I drove slowly in the vague direction of my flat, stopped on a main road, told him to get out. He refused. I drove a bit further, and he then started asking if he could stay at mine. Hell no. He insisted on it. I told him for the 200th time to leave my car, at this point not even being nice about it. I had my phone out and was about to call the cops, when my other friend, who’d been following me the whole time, worked out that there was a problem, got out of his car, and walked over to me. Unwanted passenger saw him, said, "Oh, I didn’t know A was staying with you," exited my car, and disappeared down the road.

I was freaked out, but what really made me angry was that unwanted passenger was and continues to be a well-liked member of the trad music community. The sh1t people get away with…..

It certainly wasn’t news to me that the traditional music community has a problem.

Re: Men privileged over women in Irish traditional music says a study

With all respect, one of the reasons that particular piece of shit "got away with it" (and who’s to say what would have happened, had your friend not been there), is that you are - to some extent - protecting him. I guess this the point of #Misefosta - giving women the confidence to speak out, even if the perpetrator is "a well-liked member of the trad music community". I’m appalled to read all this stuff.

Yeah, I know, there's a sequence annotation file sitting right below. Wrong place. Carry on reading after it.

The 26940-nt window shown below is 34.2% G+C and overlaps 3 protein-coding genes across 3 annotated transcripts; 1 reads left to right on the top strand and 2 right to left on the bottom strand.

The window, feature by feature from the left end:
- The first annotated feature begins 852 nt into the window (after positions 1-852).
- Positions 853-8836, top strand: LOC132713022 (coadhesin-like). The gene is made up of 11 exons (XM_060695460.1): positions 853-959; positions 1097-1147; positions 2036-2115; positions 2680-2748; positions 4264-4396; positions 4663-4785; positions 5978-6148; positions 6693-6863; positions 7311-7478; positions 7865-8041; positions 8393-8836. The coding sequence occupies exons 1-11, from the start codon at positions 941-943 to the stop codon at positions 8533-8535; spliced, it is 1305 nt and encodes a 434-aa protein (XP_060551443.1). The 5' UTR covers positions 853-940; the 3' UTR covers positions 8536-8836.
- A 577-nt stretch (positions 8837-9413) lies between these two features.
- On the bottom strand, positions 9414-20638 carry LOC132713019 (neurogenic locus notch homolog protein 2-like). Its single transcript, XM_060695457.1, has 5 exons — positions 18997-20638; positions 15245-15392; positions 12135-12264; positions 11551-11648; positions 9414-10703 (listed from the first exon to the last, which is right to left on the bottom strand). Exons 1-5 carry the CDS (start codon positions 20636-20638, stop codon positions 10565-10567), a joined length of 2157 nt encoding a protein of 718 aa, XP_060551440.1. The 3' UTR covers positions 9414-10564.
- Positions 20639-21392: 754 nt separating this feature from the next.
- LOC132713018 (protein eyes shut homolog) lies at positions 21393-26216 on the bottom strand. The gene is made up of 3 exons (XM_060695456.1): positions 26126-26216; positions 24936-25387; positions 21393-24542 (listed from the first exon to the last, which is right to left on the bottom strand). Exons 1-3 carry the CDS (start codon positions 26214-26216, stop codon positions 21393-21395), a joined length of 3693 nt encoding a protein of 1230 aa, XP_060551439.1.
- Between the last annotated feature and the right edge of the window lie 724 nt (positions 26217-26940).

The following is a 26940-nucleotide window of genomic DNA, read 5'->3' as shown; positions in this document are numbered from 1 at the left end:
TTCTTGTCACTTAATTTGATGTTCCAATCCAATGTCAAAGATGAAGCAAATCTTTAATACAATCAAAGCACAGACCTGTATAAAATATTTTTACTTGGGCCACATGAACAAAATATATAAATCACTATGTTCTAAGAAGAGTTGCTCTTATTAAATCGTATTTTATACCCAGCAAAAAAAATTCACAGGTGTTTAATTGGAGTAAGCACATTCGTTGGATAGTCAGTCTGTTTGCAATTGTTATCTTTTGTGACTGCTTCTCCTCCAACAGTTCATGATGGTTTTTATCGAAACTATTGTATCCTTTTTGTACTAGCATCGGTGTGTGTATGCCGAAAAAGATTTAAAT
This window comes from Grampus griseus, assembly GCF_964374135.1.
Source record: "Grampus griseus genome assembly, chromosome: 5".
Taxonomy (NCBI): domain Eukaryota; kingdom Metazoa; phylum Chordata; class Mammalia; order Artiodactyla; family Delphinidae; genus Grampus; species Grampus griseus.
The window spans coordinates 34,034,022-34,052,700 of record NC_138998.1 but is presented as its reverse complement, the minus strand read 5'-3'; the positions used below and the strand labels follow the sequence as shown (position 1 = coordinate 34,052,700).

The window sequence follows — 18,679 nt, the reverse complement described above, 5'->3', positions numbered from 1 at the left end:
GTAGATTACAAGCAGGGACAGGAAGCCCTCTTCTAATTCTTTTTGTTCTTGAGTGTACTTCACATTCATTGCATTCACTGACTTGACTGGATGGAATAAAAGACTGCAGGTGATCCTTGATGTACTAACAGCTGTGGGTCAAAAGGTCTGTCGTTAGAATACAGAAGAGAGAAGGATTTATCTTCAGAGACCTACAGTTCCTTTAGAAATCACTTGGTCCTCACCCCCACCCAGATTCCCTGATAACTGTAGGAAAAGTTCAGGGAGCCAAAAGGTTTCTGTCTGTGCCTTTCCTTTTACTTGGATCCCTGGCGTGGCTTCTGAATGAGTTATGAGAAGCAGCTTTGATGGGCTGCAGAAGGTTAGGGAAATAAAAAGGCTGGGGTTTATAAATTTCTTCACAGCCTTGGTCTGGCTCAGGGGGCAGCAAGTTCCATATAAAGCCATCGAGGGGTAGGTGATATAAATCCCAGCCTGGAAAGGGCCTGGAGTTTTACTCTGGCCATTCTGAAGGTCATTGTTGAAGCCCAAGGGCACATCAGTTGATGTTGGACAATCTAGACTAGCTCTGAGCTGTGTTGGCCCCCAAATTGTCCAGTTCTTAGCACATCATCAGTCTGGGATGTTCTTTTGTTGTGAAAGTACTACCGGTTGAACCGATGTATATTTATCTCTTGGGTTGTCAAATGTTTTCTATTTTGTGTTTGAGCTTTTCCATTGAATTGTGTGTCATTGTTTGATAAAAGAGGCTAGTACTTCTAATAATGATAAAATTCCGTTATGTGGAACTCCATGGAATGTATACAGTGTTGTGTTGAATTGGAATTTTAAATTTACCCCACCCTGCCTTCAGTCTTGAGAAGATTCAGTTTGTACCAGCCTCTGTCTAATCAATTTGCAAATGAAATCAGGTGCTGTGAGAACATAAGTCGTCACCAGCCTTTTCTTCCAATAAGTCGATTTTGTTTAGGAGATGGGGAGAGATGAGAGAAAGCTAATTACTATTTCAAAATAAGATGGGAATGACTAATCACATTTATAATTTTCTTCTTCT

Re: Men privileged over women in Irish traditional music says a study

> you are - to some extent - protecting him.

Jimi, I’m sure you mean well, but you really need to understand why women don’t report these things. Do you *really* think that DSS is keeping his name quiet for *his* sake?

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Re: Men privileged over women in Irish traditional music says a study

No, of course not. But she’s told the story on here, so I assumed she didn’t mind people knowing or commenting on it.

Re: Men privileged over women in Irish traditional music says a study

@Jimi Limpet

I know you mean well and want to see justice, but even with the Me Too and Mise Fosta movement, it is such a terrible burden for a victim of abuse to come out and seek Justice against their accused. Recently I’ve had to support someone in just such a case. She didn’t even believe her own story even though we supported her and told her she had enough evidence to file charges against her abuser. As friends we saw all the red flags and encouraged her to file. But even with our love, support and encouragement, she chose not to report him because of fear of retribution in her industry, and previous bad experience with police and victims support.